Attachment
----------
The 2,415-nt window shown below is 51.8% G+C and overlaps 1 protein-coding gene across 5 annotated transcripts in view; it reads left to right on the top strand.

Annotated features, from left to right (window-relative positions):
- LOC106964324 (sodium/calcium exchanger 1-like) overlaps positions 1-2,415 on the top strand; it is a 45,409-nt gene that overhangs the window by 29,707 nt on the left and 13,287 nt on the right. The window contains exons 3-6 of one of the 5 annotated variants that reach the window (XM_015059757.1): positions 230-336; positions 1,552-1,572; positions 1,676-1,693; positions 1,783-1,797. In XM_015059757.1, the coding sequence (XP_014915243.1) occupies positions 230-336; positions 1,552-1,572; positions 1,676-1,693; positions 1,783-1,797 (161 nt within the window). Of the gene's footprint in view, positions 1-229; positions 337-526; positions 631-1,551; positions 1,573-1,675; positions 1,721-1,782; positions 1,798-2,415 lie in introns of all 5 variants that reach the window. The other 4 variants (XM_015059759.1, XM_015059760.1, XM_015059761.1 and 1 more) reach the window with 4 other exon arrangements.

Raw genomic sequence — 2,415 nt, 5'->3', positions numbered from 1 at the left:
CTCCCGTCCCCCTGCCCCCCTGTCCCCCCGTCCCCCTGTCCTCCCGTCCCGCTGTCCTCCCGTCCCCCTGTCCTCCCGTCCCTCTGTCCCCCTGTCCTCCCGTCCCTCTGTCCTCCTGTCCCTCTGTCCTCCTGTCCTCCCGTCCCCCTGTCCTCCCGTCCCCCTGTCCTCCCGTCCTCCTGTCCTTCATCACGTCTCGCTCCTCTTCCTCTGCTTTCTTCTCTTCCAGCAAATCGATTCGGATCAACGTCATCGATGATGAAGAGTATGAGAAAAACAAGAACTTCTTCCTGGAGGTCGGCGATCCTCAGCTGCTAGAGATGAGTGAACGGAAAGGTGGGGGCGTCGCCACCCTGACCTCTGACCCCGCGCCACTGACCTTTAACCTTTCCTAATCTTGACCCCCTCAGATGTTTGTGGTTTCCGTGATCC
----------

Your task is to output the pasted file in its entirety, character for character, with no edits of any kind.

The 2,415-nt window shown below is 51.8% G+C and overlaps 1 protein-coding gene across 5 annotated transcripts in view; it reads left to right on the top strand.

Annotated features, from left to right (window-relative positions):
- LOC106964324 (sodium/calcium exchanger 1-like) overlaps positions 1-2,415 on the top strand; it is a 45,409-nt gene that overhangs the window by 29,707 nt on the left and 13,287 nt on the right. The window contains exons 3-6 of one of the 5 annotated variants that reach the window (XM_015059757.1): positions 230-336; positions 1,552-1,572; positions 1,676-1,693; positions 1,783-1,797. In XM_015059757.1, the coding sequence (XP_014915243.1) occupies positions 230-336; positions 1,552-1,572; positions 1,676-1,693; positions 1,783-1,797 (161 nt within the window). Of the gene's footprint in view, positions 1-229; positions 337-526; positions 631-1,551; positions 1,573-1,675; positions 1,721-1,782; positions 1,798-2,415 lie in introns of all 5 variants that reach the window. The other 4 variants (XM_015059759.1, XM_015059760.1, XM_015059761.1 and 1 more) reach the window with 4 other exon arrangements.

Raw genomic sequence — 2,415 nt, 5'->3', positions numbered from 1 at the left:
CTCCCGTCCCCCTGCCCCCCTGTCCCCCCGTCCCCCTGTCCTCCCGTCCCGCTGTCCTCCCGTCCCCCTGTCCTCCCGTCCCTCTGTCCCCCTGTCCTCCCGTCCCTCTGTCCTCCTGTCCCTCTGTCCTCCTGTCCTCCCGTCCCCCTGTCCTCCCGTCCCCCTGTCCTCCCGTCCTCCTGTCCTTCATCACGTCTCGCTCCTCTTCCTCTGCTTTCTTCTCTTCCAGCAAATCGATTCGGATCAACGTCATCGATGATGAAGAGTATGAGAAAAACAAGAACTTCTTCCTGGAGGTCGGCGATCCTCAGCTGCTAGAGATGAGTGAACGGAAAGGTGGGGGCGTCGCCACCCTGACCTCTGACCCCGCGCCACTGACCTTTAACCTTTCCTAATCTTGACCCCCTCAGATGTTTGTGGTTTCCGTGATCC